My Irish Cookbok

Of course, with March being the month of St. Patrick’s Day, I felt it only proper to dedicate this month’s Cuisine Week to the Irish. There is a rumor in my family that one of our ancestors was Irish – I haven’t found that ancestor yet – but perhaps they, whoever they are, ate a few of these very dishes in their day.

This Cuisine Week was a bit less structured than previous weeks as Adam and I have been busy looking for a new house, but it worked out in the end and I was able to get five meals in over the course of eight days. So, here they are!

Dinner No. 1: Brotchán Foltchep and Ballymaloe Brown Bread
(Leek and Oatmeal Soup)

This soup, also known as “the king’s soup,” is said to have been the favorite dish of Ireland’s 16th century St. Columkille. It was very hearty with the oatmeal and a little sweet with the leeks (this was my first cooking experience with leeks) and very easy to make. I liked it quite a bit and will likely make it again as something to warm up with on a cold winter day.

The brown bread was alright. I probably could have been a bit more strict with my measurements though, since it ended up pretty dense. It was flavored with blackstrap molasses (another first in my cooking experience) which was nice and rich.

Rating: 4/5

Dinner No. 2: Broiled Salmon with Butter and Honey

Salmon broiled in butter and honey is apparently a very ancient method of cooking salmon. It was pretty basic, all said and done, but a pretty solid and light way to enjoy a good piece of salmon. I paired it with some buttered broccoli and a slice of that Ballymaloe brown bread from the day before.

Soup Rating: 3.5/5

Dinner No. 3: Shepherd’s Pie and Peas with Mint

This recipe was called “The Best Shepard’s Pie,” and I’d say it met that label pretty well. It was pretty simple to put together and used all the standard ingredients. When I took it out of the oven, I could tell immediately that it was going to be awesome – the buttered potato topping had a beautiful golden color and the juices from the lamb, onions and carrots had started to creep up around the edges of the baking dish. Yum.

Rating: 4.5/5

Dinner No. 4: Corned Beef with Parsley Sauce, Cabbage, and Colcannon

The most epic undertaking and results of the week, to say the least. I spent probably around three hours putting this one together, but for St. Patrick’s Day you’re supposed to go all out, right?! The corned beef was pre-corned, so I had it easy there. The colcannon (mashed potatoes with greens) was a nice change from the standard plain old mash. And the parsley sauce… oh the parsley sauce… was sooooo good, possibly my favorite part. Adam agreed, this feast was a 5/5.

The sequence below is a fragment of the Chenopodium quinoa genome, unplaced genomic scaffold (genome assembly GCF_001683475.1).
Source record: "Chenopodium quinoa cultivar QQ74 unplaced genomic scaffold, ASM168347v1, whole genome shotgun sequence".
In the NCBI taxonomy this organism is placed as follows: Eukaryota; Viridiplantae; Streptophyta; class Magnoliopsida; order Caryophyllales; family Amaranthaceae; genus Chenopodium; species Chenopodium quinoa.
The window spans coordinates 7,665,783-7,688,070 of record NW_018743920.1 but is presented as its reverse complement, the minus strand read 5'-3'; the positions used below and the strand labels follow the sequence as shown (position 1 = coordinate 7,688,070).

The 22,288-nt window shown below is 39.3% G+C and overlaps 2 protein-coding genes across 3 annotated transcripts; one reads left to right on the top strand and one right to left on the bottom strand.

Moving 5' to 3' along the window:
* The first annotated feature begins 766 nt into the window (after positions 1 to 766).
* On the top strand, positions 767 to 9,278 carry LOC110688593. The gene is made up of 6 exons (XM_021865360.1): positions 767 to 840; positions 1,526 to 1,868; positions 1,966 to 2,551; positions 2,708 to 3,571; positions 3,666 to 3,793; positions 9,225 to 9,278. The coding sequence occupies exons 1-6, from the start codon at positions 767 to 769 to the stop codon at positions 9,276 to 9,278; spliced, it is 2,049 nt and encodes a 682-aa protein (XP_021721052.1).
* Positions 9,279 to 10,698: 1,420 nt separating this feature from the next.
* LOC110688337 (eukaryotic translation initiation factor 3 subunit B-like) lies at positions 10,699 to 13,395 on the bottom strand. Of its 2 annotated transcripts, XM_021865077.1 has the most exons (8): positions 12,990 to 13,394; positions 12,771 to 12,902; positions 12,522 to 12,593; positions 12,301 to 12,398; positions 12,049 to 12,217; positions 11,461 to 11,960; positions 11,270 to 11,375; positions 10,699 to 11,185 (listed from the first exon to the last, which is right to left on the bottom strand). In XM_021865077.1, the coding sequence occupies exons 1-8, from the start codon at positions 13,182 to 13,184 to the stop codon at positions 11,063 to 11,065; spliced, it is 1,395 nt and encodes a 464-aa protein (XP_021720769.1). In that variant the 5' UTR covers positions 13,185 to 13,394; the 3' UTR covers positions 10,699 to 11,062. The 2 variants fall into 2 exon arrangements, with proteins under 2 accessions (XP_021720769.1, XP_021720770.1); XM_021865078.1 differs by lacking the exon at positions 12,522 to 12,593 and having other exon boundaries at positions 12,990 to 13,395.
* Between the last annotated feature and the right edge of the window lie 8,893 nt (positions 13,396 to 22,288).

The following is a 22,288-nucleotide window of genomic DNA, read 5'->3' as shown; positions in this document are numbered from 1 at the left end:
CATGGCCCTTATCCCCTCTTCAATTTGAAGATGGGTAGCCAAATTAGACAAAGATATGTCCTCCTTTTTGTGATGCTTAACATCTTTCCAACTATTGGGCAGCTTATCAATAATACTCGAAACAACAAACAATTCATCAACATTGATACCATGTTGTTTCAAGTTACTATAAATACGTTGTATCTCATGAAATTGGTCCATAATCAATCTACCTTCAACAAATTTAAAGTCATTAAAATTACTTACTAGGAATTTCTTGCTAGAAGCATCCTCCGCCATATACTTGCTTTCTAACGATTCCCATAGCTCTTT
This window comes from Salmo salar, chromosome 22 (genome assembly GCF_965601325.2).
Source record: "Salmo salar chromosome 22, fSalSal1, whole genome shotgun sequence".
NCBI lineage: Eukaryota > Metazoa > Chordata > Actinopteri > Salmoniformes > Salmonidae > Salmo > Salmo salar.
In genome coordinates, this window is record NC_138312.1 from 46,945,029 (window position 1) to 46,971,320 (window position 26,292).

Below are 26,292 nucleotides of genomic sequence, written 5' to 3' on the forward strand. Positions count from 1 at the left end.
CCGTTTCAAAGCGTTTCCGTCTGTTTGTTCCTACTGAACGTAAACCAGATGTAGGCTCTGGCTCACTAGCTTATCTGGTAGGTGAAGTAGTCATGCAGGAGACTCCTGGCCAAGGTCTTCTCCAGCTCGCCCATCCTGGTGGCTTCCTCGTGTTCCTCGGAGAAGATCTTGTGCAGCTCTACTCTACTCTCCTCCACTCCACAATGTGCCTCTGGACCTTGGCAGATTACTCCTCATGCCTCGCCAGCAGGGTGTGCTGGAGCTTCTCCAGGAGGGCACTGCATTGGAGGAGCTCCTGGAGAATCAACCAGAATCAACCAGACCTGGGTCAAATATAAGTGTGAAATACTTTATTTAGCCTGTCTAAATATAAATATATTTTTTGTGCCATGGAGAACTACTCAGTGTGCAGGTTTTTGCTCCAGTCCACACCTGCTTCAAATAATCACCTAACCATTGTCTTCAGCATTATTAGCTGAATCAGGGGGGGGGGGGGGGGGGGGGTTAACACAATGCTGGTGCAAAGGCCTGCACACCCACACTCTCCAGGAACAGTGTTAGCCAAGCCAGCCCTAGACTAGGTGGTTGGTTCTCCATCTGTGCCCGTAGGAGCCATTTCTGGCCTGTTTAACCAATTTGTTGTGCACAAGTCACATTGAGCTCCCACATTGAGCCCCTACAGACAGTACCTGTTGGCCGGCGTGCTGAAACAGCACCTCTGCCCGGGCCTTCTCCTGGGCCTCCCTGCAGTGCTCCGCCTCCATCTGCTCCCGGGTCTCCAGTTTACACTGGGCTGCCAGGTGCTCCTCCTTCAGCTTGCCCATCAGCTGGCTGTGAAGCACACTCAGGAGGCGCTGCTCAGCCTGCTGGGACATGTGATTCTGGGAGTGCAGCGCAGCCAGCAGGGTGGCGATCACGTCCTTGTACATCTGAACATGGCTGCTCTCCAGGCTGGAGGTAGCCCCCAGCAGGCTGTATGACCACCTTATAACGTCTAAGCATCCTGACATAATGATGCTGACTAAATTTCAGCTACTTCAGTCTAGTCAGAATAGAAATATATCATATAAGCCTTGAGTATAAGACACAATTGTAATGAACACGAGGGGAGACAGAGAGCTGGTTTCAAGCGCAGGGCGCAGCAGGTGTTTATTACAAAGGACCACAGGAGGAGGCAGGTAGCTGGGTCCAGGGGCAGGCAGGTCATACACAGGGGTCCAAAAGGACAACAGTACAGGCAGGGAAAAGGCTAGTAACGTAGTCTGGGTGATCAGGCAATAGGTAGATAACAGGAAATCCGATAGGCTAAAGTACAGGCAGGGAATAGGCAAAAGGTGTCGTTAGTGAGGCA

Rating: 5/5

Meal No. 5 (Breakfast): Convent Eggs on Ballymaloe Brown Bread with Baked Beans

While I was cooking the St. Paddy’s day feast of the day before, I was also cooking these baked beans (second use of molasses ever). Yes, I made homemade baked beans. They came out pretty well, a bit dry, but that might just be how they eat them in Ireland. Since I had to reheat them in the morning, I put them back in a pot with a bit of water and maple syrup to help rehydrate them. They were pretty tasty, but I’ll probably stick to the canned version in the future.

The Convent Eggs were something Adam and I had never had anything like. The recipe was noted as coming from the time of the famine, so only very simple and basic ingredients were used. This recipe called for butter, onions, flour, milk, salt and pepper, and hard boiled eggs. You cook the onions, then add the flour and milk and stir until you have a sauce. At that point, you toss the sliced eggs in and serve on toast (I used that Ballymaloe brown bread from Dinner No. 1). It was good, but nothing ground breaking. I might try it again someday with some bonus seasonings.

Rating: 3.5/5

So that was Irish Week! Easier than French week, not much healthier, but good eats and lots of learning overall.

Next month, I’ll be cooking Indian cuisine! I have a feeling the next few months won’t have such a dire effect on mine and Adam’s waistline :) See you next time!

  1. Vietnamese – DONE!
  2. French – DONE!
  3. Irish – DONE!
  4. Indian – NEXT!
  5. Jamaican
  6. Ethiopian
  7. Greek
  8. Cuban
  9. Moroccan
  10. Thai
  11. Polish
  12. Japanese